The Dean and I | Part 9
It’s early Spring 1968. I’m back at work, and my lips are sealed. No talk about being pregnant. No need. Not yet.
But I do need affordable maternity care. The university refers me to a downtown clinic for pregnant women. It’s connected to the Boston Lying-In Hospital for Women. The hospital was established in 1832. Back then it was one of only several maternity hospitals in the USA. Now it’s one of the university’s teaching hospitals.
D and I drive into the city and park in the lot you see above. The clinic is in a side building separate from, but connected to the hospital. The large, first-floor waiting room is full of women in various stages of pregnancy, some with small children. (Think Call the Midwife, set in the 1950s.)
I see information handouts sitting around. They’re about pregnancy, caring for infants, and new mothers’ health needs. When the receptionist calls my name I go into one of several small examining rooms—without D.
First things first. Up on the scale! Every two weeks I’ll be weighed. This first day my weight is excellent, given my height and age. If it goes up at all, I’ll be put on a strict, low-sodium, low-fat diet.
The nurse hands me diet guidelines and goes over them with me, item by item. Even some healthy foods would be off-base for me. Even spinach wouldn’t be allowed! Isn’t every pregnant woman supposed to gain weight? And eat her spinach?
Before I leave the nurse tells me about a special program. Would I like to be part of it? Two student nurses would be assigned to me. They’ll follow my progress, be present at all medical exams when possible, be on call by phone, and be with me during labor and delivery and through post-delivery checkups.
I jump at it! I don’t want to go through this alone. I already know D’s presence isn’t allowed except in the waiting room. Not now; not ever. Except after baby is born.
Two weeks pass. My weight hasn’t changed, and I meet my student nurses. They’re wonderful. Young, intelligent, interested in what I do and what’s happening in my body. They smile a lot. I relax a bit.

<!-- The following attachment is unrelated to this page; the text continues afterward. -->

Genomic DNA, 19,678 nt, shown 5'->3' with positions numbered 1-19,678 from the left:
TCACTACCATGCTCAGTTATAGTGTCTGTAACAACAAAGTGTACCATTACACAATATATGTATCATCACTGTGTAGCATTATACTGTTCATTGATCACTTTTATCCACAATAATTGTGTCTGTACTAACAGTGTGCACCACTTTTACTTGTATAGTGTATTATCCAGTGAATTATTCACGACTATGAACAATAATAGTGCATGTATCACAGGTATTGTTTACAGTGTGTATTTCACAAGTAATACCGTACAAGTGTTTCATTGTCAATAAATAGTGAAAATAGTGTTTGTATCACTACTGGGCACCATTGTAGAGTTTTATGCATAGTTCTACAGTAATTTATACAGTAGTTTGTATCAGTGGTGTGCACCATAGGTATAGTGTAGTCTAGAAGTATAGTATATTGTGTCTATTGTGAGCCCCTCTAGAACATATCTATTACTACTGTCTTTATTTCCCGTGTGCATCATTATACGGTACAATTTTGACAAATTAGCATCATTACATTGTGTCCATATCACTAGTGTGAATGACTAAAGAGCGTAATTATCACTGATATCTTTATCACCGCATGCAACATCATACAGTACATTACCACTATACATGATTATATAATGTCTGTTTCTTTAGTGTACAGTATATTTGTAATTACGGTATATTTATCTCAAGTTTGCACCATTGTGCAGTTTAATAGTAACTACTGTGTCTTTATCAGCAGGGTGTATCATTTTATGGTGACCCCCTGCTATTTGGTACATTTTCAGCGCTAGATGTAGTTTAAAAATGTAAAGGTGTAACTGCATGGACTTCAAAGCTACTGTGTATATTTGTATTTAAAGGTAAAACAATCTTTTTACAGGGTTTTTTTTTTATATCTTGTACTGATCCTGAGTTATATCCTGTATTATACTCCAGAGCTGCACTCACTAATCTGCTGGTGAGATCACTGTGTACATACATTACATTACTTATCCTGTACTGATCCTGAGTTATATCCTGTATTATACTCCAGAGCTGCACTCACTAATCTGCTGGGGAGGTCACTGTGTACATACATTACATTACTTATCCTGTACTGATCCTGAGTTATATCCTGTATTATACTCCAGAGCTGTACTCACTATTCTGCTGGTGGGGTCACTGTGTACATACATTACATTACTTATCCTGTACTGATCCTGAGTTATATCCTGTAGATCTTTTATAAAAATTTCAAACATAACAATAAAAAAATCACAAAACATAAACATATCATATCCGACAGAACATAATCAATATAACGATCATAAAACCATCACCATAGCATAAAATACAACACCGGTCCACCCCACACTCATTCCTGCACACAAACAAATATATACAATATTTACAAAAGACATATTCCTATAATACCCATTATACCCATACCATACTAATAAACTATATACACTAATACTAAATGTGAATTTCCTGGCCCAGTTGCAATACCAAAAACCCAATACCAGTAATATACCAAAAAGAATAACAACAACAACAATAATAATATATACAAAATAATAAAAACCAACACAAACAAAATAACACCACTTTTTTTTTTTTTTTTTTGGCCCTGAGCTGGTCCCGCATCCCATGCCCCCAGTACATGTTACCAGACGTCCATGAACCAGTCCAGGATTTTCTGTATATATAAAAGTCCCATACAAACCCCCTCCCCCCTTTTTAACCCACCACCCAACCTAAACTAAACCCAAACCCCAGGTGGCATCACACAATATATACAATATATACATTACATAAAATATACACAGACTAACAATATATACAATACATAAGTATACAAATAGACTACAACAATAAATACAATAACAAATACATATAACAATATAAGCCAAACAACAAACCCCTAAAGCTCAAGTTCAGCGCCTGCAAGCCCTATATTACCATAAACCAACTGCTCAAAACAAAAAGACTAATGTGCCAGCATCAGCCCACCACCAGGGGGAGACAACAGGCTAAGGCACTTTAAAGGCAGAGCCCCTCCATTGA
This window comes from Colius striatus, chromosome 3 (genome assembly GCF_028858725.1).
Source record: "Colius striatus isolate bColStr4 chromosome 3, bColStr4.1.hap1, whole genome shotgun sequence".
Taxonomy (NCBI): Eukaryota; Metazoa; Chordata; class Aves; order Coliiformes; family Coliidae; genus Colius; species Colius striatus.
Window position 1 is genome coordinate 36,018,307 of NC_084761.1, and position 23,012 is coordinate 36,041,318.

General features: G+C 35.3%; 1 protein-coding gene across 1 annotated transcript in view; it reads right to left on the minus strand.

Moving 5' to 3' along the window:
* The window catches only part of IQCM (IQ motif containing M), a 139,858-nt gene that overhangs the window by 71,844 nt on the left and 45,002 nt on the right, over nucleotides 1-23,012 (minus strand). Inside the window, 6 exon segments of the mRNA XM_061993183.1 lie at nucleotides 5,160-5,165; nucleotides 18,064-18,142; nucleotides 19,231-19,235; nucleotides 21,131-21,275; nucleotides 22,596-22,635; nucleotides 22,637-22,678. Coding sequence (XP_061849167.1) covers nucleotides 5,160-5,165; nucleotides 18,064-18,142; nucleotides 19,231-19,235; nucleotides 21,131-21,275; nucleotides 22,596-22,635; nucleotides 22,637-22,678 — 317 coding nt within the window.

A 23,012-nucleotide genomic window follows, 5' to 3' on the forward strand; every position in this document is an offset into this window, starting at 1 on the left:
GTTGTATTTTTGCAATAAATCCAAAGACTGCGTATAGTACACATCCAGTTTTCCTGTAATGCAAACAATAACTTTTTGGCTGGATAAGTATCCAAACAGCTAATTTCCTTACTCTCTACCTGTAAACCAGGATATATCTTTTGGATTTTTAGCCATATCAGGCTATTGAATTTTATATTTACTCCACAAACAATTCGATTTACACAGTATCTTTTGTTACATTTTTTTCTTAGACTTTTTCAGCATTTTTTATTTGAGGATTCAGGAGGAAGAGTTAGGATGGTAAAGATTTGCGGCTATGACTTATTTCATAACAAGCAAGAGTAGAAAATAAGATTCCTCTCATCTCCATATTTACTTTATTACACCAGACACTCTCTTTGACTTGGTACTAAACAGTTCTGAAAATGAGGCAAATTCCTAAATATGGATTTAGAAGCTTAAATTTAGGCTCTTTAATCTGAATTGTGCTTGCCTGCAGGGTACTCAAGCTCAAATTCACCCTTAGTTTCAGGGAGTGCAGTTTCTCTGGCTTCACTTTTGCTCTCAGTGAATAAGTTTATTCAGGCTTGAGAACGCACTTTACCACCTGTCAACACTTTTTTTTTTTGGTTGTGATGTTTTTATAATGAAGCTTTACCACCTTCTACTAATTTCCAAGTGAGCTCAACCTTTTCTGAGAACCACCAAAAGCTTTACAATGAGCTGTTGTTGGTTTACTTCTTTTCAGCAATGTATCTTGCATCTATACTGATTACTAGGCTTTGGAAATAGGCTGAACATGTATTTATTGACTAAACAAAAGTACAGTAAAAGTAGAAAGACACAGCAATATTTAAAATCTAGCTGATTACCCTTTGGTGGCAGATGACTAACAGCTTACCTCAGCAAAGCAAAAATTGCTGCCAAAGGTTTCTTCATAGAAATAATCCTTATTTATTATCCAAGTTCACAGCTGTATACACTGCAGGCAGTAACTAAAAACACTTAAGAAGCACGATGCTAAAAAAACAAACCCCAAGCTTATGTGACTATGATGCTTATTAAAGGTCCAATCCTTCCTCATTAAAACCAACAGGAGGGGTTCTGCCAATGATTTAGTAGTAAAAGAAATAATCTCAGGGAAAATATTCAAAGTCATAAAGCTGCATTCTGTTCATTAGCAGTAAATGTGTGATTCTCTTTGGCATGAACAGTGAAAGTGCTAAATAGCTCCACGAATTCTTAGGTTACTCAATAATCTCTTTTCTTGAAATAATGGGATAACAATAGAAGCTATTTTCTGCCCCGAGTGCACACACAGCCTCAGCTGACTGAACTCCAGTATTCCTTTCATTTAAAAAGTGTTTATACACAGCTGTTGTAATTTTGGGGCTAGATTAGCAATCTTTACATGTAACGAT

Two more weeks pass. I’ve gained half a pound! Hardly anything! Maybe it’s because I’m wearing different clothes? The nurse hands me the diet sheet. I can tell she won’t take no for an answer.
Actually, the diet is important. I haven’t told my co-workers or Mr. Griswold that I’m pregnant. I’m not having morning sickness worth spitting at. Nobody seems to notice my little pudge.
I follow the diet. Amazingly, I gain only 6 pounds during the entire pregnancy! It was super-easy to keep our little secret for a while.
Now it’s mid-Spring 1968. Out of the blue, Mr. Griswold announces he’s retiring at the end of the academic year. He won’t be here after commencement. He isn’t sure what he’ll do next, but he’s in conversation with a law firm in another state, and might go and practice law with them.
I can’t imagine life without this job and Mr. Griswold. No one knows what’s going to happen next with office staff. The mood is somber and a bit teary.
A couple of weeks later, again out of the blue, President Lyndon B. Johnson calls Mr. Griswold. He invites him to become the Solicitor General of the United States. Mr. Griswold accepts. He’ll move to Washington, D.C., shortly after commencement.
Things get worse. An interim dean is named. We don’t know what kind of staff he’ll want. I don’t know whether I’ll have a job after May.
One morning in late April or early May, after Mr. Griswold dictates his letters, he says he has something to ask me. He doesn’t yet know that I’m pregnant. He and his wife, Harriet Ford Griswold, will be moving to Washington, D.C. But they don’t want to sell their house.
Would D and I be interested in house-sitting for up to one year? He doesn’t know exactly how long we would be in the house. It might be shorter than one year. He doesn’t need to know today, but he would like to know by the beginning of next week.
I could have dropped my teeth.
To be continued. . .
© Elouise Renich Fraser, 12 April 2015
Photo from wickipedia.org (Boston Lying-In Hospital)